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There seems to be a tight kinship between our military folks and police officers that was not so apparent (to me anyway) during other military conflicts in my lifetime. Maybe its because of 9-11. Anyway, this tribute by the New York State Troopers to a fallen military hero is heartwarming. ---------------------------------------------------


:flg: A Fallen Hero Comes Home- Police Provide Escort :flg:
> >
> > Thu, 01 May 2003 17:44:15-0400
> >
> > Please take the time to read the email below. It is a great, true
> story. The letter was written by Senior Investigator Jack Graham of
> the New York State Police to fellow members of the NY State Police and to the
> Syracuse Police who, on April 17, 2003, participated in a hastily
> planned ceremonial escort for a soldier killed in Iraq. Feel free to
> pass this on. These are the kinds of stories that make us proud to be an
American.
> >
> > The abbreviation "SP", means "State Police", and it refers to a
station. For instance, SP Loudonville, NY.
> >
> > On Thursday, April 17, 2003 you participated in an escort detail
> for GREGORY P. HUXLEY JR who was killed in action in Iraq on April 6,
> 2003. On behalf of the entire Huxley family and from me, personally, I
> want to say "Thank you very much." Your professionalism, dedication
> and sincerity meant so much to the Huxley family, that words cannot describe their
> feelings at this time.
> >
> > What most did not know was that the US Army had promised the
> family members that they would be taken to Dover, Delaware to be
> present when their son arrived from Iraq and there would be a full military ceremony in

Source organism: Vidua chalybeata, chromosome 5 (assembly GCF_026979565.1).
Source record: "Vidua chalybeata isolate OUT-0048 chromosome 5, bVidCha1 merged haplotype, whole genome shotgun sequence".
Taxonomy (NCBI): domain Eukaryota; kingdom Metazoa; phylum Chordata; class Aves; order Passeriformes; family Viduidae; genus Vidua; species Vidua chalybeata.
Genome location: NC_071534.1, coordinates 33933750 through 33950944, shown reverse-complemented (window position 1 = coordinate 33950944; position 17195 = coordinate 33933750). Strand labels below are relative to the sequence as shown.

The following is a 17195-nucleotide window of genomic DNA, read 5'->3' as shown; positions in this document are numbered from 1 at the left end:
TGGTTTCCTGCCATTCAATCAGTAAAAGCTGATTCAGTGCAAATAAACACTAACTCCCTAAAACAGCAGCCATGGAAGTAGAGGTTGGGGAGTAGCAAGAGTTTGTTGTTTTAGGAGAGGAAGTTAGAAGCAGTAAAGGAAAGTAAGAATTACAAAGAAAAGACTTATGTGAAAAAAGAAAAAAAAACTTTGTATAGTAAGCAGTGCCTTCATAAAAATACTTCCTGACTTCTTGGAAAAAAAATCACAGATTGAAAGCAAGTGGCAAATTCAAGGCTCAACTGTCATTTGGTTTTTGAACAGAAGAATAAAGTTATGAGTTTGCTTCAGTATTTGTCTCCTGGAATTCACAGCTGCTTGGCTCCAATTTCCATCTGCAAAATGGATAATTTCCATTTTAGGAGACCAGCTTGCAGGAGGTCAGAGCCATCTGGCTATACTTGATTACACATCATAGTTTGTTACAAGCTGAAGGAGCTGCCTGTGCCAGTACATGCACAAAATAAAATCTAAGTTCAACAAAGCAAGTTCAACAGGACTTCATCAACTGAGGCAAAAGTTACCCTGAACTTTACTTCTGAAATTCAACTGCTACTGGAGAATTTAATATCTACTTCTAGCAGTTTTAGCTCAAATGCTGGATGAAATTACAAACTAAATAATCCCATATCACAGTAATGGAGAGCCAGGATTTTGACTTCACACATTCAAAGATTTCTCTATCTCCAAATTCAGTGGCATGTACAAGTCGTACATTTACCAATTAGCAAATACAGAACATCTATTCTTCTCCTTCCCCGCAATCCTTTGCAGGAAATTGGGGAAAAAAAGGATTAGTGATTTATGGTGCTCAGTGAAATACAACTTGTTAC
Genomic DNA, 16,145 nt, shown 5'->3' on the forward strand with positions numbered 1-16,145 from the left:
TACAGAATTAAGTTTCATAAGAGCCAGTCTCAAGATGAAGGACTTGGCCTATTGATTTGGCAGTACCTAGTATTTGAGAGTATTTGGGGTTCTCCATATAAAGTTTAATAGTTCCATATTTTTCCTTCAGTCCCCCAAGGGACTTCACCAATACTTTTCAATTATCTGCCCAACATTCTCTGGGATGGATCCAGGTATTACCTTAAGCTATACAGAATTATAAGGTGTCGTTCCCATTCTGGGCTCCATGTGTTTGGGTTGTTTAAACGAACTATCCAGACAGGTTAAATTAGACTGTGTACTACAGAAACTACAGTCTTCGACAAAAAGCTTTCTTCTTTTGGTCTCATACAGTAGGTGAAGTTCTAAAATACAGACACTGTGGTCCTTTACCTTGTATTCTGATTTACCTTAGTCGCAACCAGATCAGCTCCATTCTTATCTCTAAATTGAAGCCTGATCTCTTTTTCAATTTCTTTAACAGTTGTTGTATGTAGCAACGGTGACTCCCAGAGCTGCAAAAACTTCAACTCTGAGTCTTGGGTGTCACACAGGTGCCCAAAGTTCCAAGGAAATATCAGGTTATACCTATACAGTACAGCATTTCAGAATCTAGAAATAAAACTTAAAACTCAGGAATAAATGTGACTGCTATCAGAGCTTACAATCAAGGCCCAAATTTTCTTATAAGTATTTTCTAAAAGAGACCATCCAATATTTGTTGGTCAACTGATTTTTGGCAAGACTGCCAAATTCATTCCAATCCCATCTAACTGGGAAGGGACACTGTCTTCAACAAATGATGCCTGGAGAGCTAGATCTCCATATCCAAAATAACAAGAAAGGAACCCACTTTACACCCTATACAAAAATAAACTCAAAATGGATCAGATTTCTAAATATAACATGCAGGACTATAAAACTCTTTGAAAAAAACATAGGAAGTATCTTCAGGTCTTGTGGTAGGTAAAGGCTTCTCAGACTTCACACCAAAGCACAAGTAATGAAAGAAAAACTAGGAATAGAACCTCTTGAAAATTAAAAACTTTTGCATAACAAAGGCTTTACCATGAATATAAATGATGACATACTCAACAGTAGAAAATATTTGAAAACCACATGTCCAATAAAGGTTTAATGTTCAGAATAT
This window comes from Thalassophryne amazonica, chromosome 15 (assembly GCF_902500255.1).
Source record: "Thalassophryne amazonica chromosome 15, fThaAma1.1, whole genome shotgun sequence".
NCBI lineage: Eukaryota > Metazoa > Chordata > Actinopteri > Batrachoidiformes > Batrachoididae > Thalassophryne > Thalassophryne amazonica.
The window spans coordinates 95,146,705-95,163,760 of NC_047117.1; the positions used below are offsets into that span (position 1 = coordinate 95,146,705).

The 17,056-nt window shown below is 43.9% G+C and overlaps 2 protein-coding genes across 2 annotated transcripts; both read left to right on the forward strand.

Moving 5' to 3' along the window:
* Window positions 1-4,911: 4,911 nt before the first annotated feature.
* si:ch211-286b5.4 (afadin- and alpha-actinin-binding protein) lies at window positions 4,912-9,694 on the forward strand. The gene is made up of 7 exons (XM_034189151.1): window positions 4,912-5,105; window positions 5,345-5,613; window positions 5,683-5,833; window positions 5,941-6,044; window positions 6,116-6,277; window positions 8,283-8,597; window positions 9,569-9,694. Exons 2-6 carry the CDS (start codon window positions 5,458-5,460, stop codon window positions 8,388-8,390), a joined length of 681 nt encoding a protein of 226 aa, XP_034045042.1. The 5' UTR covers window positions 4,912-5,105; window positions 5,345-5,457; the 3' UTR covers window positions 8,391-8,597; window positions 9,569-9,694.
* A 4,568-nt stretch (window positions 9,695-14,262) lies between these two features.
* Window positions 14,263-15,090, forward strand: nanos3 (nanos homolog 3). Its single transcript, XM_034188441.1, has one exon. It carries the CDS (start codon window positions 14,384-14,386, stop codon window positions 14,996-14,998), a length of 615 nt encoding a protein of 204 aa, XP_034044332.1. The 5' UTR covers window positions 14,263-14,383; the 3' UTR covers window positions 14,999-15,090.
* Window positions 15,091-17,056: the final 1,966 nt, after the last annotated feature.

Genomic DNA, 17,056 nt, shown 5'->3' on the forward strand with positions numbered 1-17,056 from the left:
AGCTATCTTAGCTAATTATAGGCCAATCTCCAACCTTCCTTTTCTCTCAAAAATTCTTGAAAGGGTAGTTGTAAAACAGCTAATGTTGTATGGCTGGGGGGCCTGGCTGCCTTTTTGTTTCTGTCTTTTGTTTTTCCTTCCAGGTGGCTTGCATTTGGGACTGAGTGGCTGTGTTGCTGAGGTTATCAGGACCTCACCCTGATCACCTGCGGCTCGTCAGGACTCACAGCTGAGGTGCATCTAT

> Dover for GREGORY. Unfortunately, there was a communication problem
> and they were not present during that ceremony.
> >
> > Then they were informed that the body of their son was being flown
> to Syracuse and that the funeral director could pick up the "fallen
> soldier" at the cargo area of the airport and that somebody would help them remove
> the casket from the cardboard shipping container for
> > transport to Boonville, NY.
> >
> > The funeral director felt that unacceptable for a nineteen year
> old young man that gave his life for this country and for the freedom
> of so many others. As a family friend he contacted me to see if anything could be
done. We now had six hours before GREGORY arrived in Syracuse.
> >
> > Phone calls were made to SP North Syracuse and SGT Nick Harmatiuk
> took over from there. What you participated in and observed the rest
> of that day was truly an outstanding display of what this agency can do in very
> short time.
> >
> > What happened was just visually and emotionally overwhelming.
> >
> > The procession left SP North Syracuse led by eight Syracuse PD
> motorcycles, followed by the hearse, four cars with family members and
> followed by ten State Police and Syracuse PD cars. How ironic it was
> that when the procession was traveling parallel to the runway, the plane
> > carrying GREGORY landed next to it. We were able to enter the
> planes cargo area and remove the shipping crate from the casket and
> drape the American flag over the casket. When the casket traveled down
> the conveyor belt, fifteen New York State Troopers and the same amount
> of Syracuse Policemen lined the path to the awaiting hearse-all at
> attention. A hand salute was executed as six State Troopers proudly